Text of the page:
Can a Boolean circuit by itself be considered an algorithm (a single step algorithm if you like)? For instance say you have a simple tree circuit with two AND gates as the input gates feeding a single OR gate for a depth two circuit. Now change the AND gates to XOR gates, is it correct to say that I now have a different algorithm for any given input?
Look at the formal definition of algorithm:
- Algorithms works in discrete time, (step by step), defining computational states for each input.
- Algorithms must be independent of its implementation, and each state must be formally described using first-order structures.
- Transitions from one state to another must take a finite and fixed number of terms in the current state.
Circuits works naturally in this way, so you can make an algorithm from here using high-level descriptions (flow charts, pseudocode) or formal descriptions and of course the implementation will be a circuit.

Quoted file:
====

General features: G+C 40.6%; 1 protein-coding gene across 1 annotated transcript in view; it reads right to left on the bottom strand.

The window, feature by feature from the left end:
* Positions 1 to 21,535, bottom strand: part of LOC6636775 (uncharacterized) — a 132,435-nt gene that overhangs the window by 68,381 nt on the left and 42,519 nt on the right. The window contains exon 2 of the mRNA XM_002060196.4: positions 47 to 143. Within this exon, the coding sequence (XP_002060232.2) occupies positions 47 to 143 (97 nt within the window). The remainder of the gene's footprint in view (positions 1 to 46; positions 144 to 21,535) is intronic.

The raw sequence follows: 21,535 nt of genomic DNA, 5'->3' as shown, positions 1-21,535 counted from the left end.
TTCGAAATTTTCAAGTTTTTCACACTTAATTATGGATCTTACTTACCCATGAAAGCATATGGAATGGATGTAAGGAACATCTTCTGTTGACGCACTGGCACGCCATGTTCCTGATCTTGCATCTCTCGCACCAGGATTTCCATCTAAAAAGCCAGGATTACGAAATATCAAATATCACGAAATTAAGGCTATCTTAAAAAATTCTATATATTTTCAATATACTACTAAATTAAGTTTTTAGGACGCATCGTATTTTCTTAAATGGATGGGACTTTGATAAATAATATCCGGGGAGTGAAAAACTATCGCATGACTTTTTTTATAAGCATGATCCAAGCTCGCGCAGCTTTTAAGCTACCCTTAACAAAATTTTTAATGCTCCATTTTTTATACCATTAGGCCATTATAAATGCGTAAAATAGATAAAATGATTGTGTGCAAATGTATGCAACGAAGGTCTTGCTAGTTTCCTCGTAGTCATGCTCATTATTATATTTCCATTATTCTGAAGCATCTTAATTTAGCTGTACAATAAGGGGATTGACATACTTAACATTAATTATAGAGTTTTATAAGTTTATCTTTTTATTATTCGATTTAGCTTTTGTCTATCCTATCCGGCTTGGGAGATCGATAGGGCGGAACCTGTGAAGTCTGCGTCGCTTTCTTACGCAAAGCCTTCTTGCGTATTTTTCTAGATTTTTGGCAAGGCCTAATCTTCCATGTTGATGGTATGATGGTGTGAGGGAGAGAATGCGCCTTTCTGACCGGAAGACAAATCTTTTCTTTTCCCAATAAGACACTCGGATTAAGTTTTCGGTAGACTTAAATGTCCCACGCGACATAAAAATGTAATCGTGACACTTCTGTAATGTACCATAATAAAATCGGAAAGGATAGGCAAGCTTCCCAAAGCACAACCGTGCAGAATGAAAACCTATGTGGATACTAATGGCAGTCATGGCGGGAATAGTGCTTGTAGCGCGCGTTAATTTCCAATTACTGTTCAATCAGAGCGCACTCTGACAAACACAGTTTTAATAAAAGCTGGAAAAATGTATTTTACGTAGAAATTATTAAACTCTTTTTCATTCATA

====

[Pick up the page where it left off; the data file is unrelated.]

Have a look at Turing-completeness and the Church-Turing thesis (CT). Basically, CT is saying that everything that is computable, is computable on a Turing machine. Many different models of computation are known to be equivalent to the Turing machine. Even if you are considering something esoteric you came up with yourself, if what you have is Turing-complete, you can claim that you really do have an algorithm.
A circuit is a non-uniform model of computation, meaning that different size circuit compute things for different size inputs. A Turing machine on the other hand is a uniform model, so it's used for all input lengths. Given a Turing machine, one can construct a Boolean circuit that is able to simulate all its computation if we put a bound on the Turing machine's memory. Also, given a circuit, we can build a Turing machine that simulates the circuit.